A claimant for Workers' Compensation Benefits [Claimant] appealed a decision of the Workers' Compensation Board which, among other things, found Claimant violated Workers' Compensation Law §114-a by failing to report work that he had performed while receiving benefits. The penalty imposed by the Board: permanently disqualifying Claimant from receiving future wage replacement benefits.
The Appellate Division's decision in this action notes that the record indicated that although Claimant had represented on forms submitted to the insurance carrier that he had not engaged in any work for any employer or for his own business since the date of the accident, Claimant's hearing testimony and his social media posts indicated that he had performed certain "side jobs, including concrete work, plaster work and painting ... for which he was paid" while he was receiving workers' compensation benefits.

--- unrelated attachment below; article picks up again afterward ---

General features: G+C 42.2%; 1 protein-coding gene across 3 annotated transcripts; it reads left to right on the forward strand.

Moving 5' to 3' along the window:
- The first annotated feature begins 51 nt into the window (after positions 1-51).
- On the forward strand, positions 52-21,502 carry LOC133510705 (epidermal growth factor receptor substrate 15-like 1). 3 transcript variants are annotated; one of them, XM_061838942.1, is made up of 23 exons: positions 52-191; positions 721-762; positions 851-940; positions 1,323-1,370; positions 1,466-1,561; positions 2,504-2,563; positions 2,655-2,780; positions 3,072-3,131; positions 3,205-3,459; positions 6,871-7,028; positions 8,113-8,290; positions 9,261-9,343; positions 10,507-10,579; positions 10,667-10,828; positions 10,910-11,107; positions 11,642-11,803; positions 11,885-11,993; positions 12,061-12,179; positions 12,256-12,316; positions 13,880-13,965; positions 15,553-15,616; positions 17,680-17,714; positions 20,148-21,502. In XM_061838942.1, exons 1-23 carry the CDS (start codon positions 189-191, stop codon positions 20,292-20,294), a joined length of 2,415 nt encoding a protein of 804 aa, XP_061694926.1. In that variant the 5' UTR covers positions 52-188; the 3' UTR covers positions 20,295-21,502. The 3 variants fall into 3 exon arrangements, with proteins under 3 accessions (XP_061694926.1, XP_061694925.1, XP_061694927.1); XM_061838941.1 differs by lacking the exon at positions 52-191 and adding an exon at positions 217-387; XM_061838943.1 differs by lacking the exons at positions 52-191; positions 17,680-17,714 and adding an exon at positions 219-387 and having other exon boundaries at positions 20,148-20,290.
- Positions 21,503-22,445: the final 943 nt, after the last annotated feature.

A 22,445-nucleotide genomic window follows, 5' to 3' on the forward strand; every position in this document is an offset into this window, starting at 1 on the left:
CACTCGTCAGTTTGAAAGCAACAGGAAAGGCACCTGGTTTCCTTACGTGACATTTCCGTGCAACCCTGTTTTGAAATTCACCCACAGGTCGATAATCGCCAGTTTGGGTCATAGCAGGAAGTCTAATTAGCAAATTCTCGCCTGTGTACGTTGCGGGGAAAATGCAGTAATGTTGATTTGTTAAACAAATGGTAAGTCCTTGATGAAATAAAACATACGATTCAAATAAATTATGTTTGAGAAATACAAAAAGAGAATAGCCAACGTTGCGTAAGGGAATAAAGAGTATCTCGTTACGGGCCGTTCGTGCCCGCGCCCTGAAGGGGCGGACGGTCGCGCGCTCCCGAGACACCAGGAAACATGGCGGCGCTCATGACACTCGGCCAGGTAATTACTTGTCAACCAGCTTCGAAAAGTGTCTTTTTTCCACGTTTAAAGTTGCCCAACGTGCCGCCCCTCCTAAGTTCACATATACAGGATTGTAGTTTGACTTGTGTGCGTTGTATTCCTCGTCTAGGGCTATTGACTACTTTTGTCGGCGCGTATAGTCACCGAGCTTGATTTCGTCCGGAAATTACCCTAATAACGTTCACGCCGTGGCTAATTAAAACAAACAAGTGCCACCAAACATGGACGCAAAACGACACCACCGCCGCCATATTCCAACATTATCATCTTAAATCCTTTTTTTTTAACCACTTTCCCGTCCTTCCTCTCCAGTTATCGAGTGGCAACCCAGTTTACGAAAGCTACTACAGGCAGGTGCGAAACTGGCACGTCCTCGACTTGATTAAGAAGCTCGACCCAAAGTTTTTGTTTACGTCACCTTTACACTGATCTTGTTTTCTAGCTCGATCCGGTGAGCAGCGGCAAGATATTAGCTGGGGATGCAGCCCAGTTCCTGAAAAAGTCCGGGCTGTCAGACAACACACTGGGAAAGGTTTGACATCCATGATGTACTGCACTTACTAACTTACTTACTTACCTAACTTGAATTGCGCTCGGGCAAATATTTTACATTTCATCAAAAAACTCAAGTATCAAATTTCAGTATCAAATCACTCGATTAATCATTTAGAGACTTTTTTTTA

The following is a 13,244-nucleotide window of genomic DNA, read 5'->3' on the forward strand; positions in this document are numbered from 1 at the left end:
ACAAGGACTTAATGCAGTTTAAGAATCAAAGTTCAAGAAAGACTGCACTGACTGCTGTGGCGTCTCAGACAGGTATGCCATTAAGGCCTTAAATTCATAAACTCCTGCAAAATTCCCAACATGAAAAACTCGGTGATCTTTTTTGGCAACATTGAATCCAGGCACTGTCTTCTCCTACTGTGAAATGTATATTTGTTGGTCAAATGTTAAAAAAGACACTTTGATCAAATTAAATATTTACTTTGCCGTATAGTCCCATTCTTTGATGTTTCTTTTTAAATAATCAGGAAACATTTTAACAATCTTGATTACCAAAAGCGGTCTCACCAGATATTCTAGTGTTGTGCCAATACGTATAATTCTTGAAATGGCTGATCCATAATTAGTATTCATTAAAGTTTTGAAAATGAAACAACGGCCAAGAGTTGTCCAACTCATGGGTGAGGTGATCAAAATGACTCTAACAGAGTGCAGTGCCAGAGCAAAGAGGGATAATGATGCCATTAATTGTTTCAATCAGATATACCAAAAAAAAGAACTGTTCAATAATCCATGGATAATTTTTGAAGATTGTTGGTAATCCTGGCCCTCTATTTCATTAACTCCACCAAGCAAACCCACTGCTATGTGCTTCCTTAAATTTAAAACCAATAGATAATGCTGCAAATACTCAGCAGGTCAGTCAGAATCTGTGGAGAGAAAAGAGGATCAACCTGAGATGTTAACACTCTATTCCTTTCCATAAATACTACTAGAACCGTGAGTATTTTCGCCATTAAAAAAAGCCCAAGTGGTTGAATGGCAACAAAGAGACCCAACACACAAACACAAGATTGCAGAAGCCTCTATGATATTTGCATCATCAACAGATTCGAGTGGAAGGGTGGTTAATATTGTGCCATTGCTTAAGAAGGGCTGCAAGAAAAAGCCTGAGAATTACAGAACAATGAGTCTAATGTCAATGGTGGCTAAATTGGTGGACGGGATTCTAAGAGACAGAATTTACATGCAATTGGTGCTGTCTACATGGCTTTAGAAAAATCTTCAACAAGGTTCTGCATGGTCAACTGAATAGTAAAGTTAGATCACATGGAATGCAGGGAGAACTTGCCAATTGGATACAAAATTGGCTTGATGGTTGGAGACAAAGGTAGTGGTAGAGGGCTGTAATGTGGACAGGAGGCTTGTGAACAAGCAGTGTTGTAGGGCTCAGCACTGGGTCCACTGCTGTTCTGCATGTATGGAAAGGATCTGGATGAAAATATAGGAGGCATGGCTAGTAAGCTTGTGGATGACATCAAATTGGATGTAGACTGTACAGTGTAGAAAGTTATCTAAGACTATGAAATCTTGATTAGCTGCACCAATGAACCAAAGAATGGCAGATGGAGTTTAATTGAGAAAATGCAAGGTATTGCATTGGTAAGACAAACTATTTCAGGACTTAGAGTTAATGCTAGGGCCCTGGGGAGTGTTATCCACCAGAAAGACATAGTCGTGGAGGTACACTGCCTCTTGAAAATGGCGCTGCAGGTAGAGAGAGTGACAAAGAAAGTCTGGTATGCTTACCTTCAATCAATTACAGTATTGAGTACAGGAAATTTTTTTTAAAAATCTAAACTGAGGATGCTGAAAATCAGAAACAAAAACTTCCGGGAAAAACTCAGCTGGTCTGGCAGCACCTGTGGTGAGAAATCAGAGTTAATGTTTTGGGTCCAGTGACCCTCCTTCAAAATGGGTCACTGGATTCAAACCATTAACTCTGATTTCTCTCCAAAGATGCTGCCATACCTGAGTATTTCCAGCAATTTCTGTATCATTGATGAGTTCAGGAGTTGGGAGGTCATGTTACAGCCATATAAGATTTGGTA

Noting that omitting "material information" may constitute a knowing false statement or misrepresentation, the Appellate Division sustained the Board's decision. The court explained that determining whether a claimant seeking workers' compensation benefits has violated Workers' Compensation Law §114-a is within the province of the Board. In addition, said the Appellate Division, the Board is "the sole arbiter of witness credibility, and its decision will not be disturbed if supported by substantial evidence."
Citing Kornreich v Elmont Glass Co., Inc., 194 AD3d 1322, the Appellate Division sustained the Board's decision, noting that "the Board's determination that [Claimant's] failure to disclose his work activities constituted a knowing misrepresentation in violation of Workers' Compensation Law §114-a and was supported by substantial evidence." To the extent that Claimant relied on "exculpatory evidence" in support of his claim, the Appellate Division opined that this created "a credibility issue for the Board's resolution."